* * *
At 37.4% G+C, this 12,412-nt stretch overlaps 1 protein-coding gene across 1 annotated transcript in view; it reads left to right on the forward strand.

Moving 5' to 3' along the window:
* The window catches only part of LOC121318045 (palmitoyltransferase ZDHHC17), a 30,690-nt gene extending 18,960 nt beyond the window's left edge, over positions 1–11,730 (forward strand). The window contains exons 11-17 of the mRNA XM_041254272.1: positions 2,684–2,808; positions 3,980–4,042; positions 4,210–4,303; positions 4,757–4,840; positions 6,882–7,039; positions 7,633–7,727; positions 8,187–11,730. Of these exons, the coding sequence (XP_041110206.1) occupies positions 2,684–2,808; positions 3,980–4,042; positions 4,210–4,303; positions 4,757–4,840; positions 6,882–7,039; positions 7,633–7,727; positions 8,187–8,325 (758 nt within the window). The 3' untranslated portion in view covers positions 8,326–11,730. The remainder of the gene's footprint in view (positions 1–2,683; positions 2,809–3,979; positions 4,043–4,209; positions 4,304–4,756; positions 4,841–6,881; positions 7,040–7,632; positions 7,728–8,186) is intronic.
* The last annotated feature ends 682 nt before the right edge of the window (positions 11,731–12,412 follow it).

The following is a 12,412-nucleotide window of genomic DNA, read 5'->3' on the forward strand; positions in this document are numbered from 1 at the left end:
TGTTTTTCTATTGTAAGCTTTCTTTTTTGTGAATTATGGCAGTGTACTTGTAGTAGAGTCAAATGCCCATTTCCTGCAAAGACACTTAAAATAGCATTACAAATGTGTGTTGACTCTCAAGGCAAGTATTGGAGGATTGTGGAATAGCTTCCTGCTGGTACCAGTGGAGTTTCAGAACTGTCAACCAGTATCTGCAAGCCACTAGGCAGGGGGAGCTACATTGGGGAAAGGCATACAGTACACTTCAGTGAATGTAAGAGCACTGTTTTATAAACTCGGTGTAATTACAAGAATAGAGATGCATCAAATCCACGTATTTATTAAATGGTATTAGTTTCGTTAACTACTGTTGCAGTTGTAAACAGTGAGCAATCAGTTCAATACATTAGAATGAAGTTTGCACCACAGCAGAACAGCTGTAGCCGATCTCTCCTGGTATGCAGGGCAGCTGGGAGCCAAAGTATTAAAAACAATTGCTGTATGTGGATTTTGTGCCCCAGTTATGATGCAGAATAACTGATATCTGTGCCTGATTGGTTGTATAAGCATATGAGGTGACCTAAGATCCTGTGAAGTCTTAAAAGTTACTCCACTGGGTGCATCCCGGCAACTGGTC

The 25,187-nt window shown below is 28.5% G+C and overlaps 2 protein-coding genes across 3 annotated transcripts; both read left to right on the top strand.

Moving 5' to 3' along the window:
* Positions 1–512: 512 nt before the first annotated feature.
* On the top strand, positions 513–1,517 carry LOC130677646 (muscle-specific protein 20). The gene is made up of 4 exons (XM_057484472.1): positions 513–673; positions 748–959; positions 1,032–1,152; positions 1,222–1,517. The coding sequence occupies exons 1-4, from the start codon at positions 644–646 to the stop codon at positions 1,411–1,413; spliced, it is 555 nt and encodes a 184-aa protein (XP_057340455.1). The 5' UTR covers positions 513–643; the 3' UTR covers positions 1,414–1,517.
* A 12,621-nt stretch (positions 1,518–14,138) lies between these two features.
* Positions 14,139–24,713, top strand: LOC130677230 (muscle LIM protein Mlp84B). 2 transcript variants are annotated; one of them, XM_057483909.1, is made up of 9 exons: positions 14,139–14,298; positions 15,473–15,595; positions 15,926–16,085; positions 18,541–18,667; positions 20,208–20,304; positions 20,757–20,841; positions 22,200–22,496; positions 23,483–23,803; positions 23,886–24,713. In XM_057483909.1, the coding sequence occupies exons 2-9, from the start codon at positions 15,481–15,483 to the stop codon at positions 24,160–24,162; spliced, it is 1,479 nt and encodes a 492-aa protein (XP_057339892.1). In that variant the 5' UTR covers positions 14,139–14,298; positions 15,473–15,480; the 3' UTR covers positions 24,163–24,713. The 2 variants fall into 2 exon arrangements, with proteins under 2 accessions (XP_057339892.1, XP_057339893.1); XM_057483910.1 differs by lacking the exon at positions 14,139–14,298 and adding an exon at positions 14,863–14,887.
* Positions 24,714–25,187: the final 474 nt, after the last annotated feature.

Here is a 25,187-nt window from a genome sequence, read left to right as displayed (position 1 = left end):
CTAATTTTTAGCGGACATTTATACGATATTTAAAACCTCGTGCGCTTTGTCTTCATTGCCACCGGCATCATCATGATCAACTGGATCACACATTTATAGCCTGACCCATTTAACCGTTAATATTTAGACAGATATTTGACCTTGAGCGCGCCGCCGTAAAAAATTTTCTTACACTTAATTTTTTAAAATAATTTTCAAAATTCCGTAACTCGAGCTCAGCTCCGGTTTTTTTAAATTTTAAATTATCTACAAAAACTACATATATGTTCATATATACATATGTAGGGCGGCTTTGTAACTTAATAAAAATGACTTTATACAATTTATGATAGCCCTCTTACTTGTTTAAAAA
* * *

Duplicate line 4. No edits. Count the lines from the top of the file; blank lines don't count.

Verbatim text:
* The last annotated feature ends 682 nt before the right edge of the window (positions 11,731–12,412 follow it).